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Simon Martelli: Expelling aid agencies mounting troubles
June 14, 2012
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Sudan has caused frustration among donor countries by ordering seven foreign aid agencies out of its impoverished eastern region, in what some fear is a sign of mounting hostility to outside assistance.

The government’s Humanitarian Aid Commission (HAC), which conducted a rapid assessment of the operations of 14 international non-governmental organisations (INGOs) in the east, took the decision to expel seven of them late last month, arguing that some projects were badly managed, of poor quality and too costly.

The Sudan INGO Forum that represents them responded by saying that the organisations affected, which provide essential humanitarian aid such as healthcare for women and children, demining, water, sanitation and nutrition projects, served more than 600,000 people.

The region, which covers Kassala, Gedaref and Red Sea states, and where a fragile peace deal has held since 2006 after more than a decade of civil war, has “significantly worse” malnutrition levels than other parts of Sudan, one UN source said. It also has the country’s highest mortality rate for children under five.

“The consequence of the decision for the people of East Sudan, many of whom will be left without access to basic services, is therefore potentially grave,” the INGO Forum said.

It is by no means an isolated decision.

Just the week before, Doctors Without Borders (MSF) said it had been forced to suspend lifesaving medical activities in a part of North Darfur due to restrictions imposed on its work there, leaving more than 100,000 people without vital healthcare.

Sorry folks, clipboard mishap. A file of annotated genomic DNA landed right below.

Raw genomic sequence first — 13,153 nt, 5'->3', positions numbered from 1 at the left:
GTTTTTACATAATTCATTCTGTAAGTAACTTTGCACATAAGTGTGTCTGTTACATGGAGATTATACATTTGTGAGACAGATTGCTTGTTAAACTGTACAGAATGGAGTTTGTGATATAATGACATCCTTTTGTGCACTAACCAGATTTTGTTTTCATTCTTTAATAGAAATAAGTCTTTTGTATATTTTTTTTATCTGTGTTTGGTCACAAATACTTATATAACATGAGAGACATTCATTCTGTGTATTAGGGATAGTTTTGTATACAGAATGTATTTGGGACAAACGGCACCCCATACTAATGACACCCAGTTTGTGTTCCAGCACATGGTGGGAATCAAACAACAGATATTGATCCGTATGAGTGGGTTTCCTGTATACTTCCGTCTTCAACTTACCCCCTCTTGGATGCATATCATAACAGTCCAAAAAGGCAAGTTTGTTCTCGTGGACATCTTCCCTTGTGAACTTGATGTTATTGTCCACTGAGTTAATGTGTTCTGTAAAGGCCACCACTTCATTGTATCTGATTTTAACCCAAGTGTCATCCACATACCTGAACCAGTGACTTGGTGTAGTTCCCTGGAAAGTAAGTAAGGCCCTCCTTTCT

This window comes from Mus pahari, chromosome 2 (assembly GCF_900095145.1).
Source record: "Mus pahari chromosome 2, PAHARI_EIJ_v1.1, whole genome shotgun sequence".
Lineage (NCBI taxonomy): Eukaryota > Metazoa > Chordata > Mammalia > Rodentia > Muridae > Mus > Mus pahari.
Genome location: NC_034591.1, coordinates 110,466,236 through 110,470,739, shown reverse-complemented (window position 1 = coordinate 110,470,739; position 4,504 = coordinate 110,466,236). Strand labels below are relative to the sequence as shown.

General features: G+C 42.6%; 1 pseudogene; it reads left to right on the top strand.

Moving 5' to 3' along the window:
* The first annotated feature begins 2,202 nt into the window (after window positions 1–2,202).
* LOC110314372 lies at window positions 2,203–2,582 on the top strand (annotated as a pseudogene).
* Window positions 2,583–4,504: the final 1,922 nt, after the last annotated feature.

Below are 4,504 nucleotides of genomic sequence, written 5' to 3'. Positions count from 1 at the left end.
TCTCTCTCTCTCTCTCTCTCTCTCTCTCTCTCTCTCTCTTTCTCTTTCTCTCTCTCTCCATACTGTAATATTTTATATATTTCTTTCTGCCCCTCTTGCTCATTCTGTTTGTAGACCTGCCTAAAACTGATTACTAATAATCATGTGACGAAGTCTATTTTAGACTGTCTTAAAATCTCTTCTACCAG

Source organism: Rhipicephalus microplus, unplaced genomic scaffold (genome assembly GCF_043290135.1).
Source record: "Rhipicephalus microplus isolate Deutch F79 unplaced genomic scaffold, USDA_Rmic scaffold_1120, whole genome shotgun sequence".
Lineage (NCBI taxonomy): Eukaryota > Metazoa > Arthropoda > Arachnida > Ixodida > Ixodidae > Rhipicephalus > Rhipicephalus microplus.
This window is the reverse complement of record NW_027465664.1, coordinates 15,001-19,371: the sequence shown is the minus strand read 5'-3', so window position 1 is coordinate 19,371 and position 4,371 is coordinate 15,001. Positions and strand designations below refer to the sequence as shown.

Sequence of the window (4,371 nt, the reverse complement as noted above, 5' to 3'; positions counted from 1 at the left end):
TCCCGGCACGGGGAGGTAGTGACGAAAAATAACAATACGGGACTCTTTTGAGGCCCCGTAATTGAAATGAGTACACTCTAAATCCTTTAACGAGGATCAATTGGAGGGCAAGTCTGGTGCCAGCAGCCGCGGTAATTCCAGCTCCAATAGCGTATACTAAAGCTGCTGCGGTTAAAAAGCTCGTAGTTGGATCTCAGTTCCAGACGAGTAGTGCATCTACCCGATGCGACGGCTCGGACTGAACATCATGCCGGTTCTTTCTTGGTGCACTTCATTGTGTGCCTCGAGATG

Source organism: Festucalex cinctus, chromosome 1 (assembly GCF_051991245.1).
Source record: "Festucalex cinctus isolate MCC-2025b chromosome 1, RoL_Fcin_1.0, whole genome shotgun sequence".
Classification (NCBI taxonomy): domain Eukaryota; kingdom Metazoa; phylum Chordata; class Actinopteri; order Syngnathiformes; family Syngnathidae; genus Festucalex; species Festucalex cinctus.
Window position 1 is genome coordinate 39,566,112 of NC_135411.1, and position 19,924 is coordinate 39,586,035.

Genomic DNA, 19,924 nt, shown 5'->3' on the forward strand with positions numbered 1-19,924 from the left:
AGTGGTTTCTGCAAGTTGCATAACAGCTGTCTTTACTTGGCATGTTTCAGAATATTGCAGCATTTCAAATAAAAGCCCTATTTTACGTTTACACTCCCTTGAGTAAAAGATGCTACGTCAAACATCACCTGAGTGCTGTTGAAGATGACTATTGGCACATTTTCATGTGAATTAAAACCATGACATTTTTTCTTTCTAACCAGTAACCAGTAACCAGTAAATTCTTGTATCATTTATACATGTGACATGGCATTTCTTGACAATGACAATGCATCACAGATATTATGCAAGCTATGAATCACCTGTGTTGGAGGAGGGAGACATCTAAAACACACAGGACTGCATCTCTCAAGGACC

MSF said the government “did not give us any clear reason” why medical shipments were prevented from reaching its project.

The NGOs ordered to suspend their operations in the east refused to comment, when contacted by AFP, some saying that to do so could jeopardise their activities elsewhere in Sudan.

But privately, humanitarian workers and Western diplomats express deep frustration, and worry that the government is acting with ever-more suspicion of, if not outright hostility towards foreign aid agencies in a country that can ill-afford to lose them.

“We are finding it more difficult to access the people who are most in need, wherever they may be located,” said another UN source, speaking on condition of anonymity.

The latest decision appears to have been taken at a very high level in Khartoum, given the broad discrepancy between the HAC’s findings and independent accounts of the NGOs’ operations.

“It’s my belief that these organisations have done nothing wrong... The evidence is that on the local level they were really liked,” one diplomat said.

“We are all afraid that this is the beginning of the cancellation of (humanitarian) projects in other parts of the country, such as Darfur. It’s a negative trend,” the diplomat added.

Khartoum has a history of expelling foreign aid agencies from sensitive areas, most notoriously when it revoked the licences of 13 INGOs working in Darfur in 2009 shortly after the International Criminal Court charged President Omar Al Bashir with war crimes.

INGOs and UN agencies were also ordered out of South Kordofan and Blue Nile when conflicts erupted between government forces and ethnic rebels last year.

Agence France-Presse

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